1. Hello! Any advice on getting a 4 month old to take a bottle? We initially introduced around a month and she took a bottle with no issues then we got in a groove breastfeeding and it was just easier to not deal with the bottle so we didn’t consistently use the bottle… We have tried many different ones and she just gums them and rarely sucks. She breastfeeds great! Any help is appreciated!

  2. Baby boy is 4 months old and has been breastfed with intermittent bottles since birth. He will generally tolerate bottles but clearly hasn’t ever loved them. Last weekend he completely refused bottles while we were traveling. He has since resumed, but not without protest. We have been using the narrow Dr. Browns bottles with preemie nipples (paced feeding). He often gets choked up/coughing when drinking and sometimes gags when the bottle is first put in his mouth before any milk is coming out. Of note, he often does the same gagging with pacifiers and doesn’t really take them often. Often it takes quite a while to coerce him into beginning to drink from the bottle and may take 20-45min to drink 2-3 oz. Does this seem more likely a nipple shape issue or flow issue? Trying to decide if trying a different bottle altogether or just a different nipple flow with the dr browns is a better approach. Also has the evenflo balance + standard neck been discontinued- it seems unavailable online.

    1. I can answer your last question- no, the Evenflo Balance+ Standard Neck isn’t discontinued it’s just always sold out. Try Evenflo’s website and Lactation Hub. For your other questions about your son every baby and situation is different and I can’t comment on what I think might be happening without evaluating him!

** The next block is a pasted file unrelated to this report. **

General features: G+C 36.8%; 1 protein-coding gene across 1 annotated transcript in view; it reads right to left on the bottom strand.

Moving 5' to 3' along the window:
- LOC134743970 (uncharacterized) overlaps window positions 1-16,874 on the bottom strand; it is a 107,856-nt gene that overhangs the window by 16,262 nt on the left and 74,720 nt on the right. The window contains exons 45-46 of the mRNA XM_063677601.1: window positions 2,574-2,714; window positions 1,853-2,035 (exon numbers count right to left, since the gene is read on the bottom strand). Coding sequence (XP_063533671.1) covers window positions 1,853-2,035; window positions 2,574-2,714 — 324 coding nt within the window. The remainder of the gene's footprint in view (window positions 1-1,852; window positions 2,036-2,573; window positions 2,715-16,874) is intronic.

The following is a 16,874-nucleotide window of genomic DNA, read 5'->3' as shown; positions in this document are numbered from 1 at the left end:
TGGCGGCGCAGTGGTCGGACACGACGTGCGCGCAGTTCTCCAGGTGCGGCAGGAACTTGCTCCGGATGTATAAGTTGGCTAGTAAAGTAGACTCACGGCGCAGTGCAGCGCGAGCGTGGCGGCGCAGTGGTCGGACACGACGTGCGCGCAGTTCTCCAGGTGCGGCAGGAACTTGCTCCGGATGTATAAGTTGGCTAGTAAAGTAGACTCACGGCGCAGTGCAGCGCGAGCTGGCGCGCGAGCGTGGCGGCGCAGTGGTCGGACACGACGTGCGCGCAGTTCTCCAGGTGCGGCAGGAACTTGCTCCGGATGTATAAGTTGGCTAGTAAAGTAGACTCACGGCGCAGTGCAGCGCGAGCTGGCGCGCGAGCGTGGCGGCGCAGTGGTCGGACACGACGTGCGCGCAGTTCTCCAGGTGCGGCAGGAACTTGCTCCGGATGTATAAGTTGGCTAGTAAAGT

1. I’ve seen them too, in the past Lactation Hub has had some manufacturing issues with their bottle nipples and the entire batch I bought was defective so I’m not going to buy and try these.

  3. Thank you for this incredibly useful info! Do you have any information regarding flow comparisons for Pigeon and Lansinoh when you get a bit faster in flow? Lansinoh Slow Flow is too fast (5 oz done within 8mins) but 8mo baby is starting to struggle to finish bottles with Pigeon S (takes over 30mins and leaves 1-2 oz behind) which is hard for her daycare. Wondering if Pigeon M is slower than Lansinoh? The Y cut worries me that it won’t be though.

  4. Hi Rachel,
    Thanks so much for the article. I learnt a lot from this. I have a 3 month old exclusively breastfed baby refusing any kind of bottle.

    My situation is slightly different as that I am in over producer and my milk flow is very fast. Our feeding sessions have never lasted for more than 10mins and only one side each feed. I use Haaka to express the other breast when I need to release pressure.

    So my question is if a slow nipple is frustrating to my baby or is bottle feeding completely different and my flow shouldn’t matter? Or if it does, should I try fast flow nipples instead.

    Any and all articles I read never mention anything for mothers with fast flow or super fast milk flow. So I really hoping to get some help here and hearing back from you.

    1. Yep, almost all the bottle refusing babies I see are used to a fast flow human nipple. In that case a slow flow nipple may not be helpful for your baby- but remember that every brand’s version of “slow flow” is different. For that reason I always focus on nipple shape first and flow second.

  5. Love this article! My baby doesn’t hate the bottle but just doesn’t know how to drink from it. She moves her tongue around it and kind of like chewing on it from side to side without closing on the nipple. Could this be a sign of tongue or lip tie? She also only latches on to the nipple of the breast. Please help Rachel, thanks!

  6. Can I use the Pigeon SS nipples on my spectra bottles that I already own or is there something about the Lasinoh bottles that make them better?

    1. I never recommend putting nipples on other brand bottles because it can affect the vacuum and venting even if it seems like it’s a perfect fit. The only time I’ll suggest it is if it’s the same company under a different brand name (like Lansinoh bottles with Pigeon nipples).